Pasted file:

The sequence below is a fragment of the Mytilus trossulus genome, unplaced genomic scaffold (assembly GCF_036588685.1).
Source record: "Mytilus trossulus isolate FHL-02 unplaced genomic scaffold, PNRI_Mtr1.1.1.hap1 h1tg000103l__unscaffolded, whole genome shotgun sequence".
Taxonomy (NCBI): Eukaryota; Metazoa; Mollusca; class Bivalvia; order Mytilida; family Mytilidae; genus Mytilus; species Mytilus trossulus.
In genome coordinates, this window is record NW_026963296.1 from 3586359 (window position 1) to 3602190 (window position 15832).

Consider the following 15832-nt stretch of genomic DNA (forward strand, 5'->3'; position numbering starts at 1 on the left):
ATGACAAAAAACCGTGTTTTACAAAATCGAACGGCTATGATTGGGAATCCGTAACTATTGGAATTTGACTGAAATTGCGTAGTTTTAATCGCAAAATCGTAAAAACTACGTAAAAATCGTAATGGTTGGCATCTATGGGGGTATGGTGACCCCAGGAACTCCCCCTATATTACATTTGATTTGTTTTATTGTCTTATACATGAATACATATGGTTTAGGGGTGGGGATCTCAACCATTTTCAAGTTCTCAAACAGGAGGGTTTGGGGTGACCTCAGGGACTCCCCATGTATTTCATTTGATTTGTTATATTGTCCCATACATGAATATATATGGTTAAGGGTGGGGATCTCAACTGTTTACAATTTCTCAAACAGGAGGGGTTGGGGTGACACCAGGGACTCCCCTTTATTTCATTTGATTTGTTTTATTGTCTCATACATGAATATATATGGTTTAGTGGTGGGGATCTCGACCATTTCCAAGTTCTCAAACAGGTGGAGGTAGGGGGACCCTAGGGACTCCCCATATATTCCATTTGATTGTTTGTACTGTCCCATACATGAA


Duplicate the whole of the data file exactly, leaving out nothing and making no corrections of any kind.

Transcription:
The sequence below is a fragment of the Mytilus trossulus genome, unplaced genomic scaffold (assembly GCF_036588685.1).
Source record: "Mytilus trossulus isolate FHL-02 unplaced genomic scaffold, PNRI_Mtr1.1.1.hap1 h1tg000103l__unscaffolded, whole genome shotgun sequence".
Taxonomy (NCBI): Eukaryota; Metazoa; Mollusca; class Bivalvia; order Mytilida; family Mytilidae; genus Mytilus; species Mytilus trossulus.
In genome coordinates, this window is record NW_026963296.1 from 3586359 (window position 1) to 3602190 (window position 15832).

Consider the following 15832-nt stretch of genomic DNA (forward strand, 5'->3'; position numbering starts at 1 on the left):
ATGACAAAAAACCGTGTTTTACAAAATCGAACGGCTATGATTGGGAATCCGTAACTATTGGAATTTGACTGAAATTGCGTAGTTTTAATCGCAAAATCGTAAAAACTACGTAAAAATCGTAATGGTTGGCATCTATGGGGGTATGGTGACCCCAGGAACTCCCCCTATATTACATTTGATTTGTTTTATTGTCTTATACATGAATACATATGGTTTAGGGGTGGGGATCTCAACCATTTTCAAGTTCTCAAACAGGAGGGTTTGGGGTGACCTCAGGGACTCCCCATGTATTTCATTTGATTTGTTATATTGTCCCATACATGAATATATATGGTTAAGGGTGGGGATCTCAACTGTTTACAATTTCTCAAACAGGAGGGGTTGGGGTGACACCAGGGACTCCCCTTTATTTCATTTGATTTGTTTTATTGTCTCATACATGAATATATATGGTTTAGTGGTGGGGATCTCGACCATTTCCAAGTTCTCAAACAGGTGGAGGTAGGGGGACCCTAGGGACTCCCCATATATTCCATTTGATTGTTTGTACTGTCCCATACATGAA